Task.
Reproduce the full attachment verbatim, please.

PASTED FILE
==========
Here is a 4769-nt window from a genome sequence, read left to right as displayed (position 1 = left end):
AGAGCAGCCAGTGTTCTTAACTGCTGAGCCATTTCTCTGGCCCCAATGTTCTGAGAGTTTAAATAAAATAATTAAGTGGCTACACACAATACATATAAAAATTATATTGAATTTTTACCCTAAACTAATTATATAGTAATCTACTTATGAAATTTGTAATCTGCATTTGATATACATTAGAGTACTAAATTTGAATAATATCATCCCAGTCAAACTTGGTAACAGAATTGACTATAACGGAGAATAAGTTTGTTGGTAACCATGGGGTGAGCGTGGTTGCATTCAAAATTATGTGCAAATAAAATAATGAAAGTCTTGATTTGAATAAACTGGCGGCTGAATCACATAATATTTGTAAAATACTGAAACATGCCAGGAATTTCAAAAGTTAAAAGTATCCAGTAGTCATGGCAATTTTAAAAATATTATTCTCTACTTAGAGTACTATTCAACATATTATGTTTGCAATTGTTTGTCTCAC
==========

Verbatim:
Here is a 4769-nt window from a genome sequence, read left to right as displayed (position 1 = left end):
AGAGCAGCCAGTGTTCTTAACTGCTGAGCCATTTCTCTGGCCCCAATGTTCTGAGAGTTTAAATAAAATAATTAAGTGGCTACACACAATACATATAAAAATTATATTGAATTTTTACCCTAAACTAATTATATAGTAATCTACTTATGAAATTTGTAATCTGCATTTGATATACATTAGAGTACTAAATTTGAATAATATCATCCCAGTCAAACTTGGTAACAGAATTGACTATAACGGAGAATAAGTTTGTTGGTAACCATGGGGTGAGCGTGGTTGCATTCAAAATTATGTGCAAATAAAATAATGAAAGTCTTGATTTGAATAAACTGGCGGCTGAATCACATAATATTTGTAAAATACTGAAACATGCCAGGAATTTCAAAAGTTAAAAGTATCCAGTAGTCATGGCAATTTTAAAAATATTATTCTCTACTTAGAGTACTATTCAACATATTATGTTTGCAATTGTTTGTCTCAC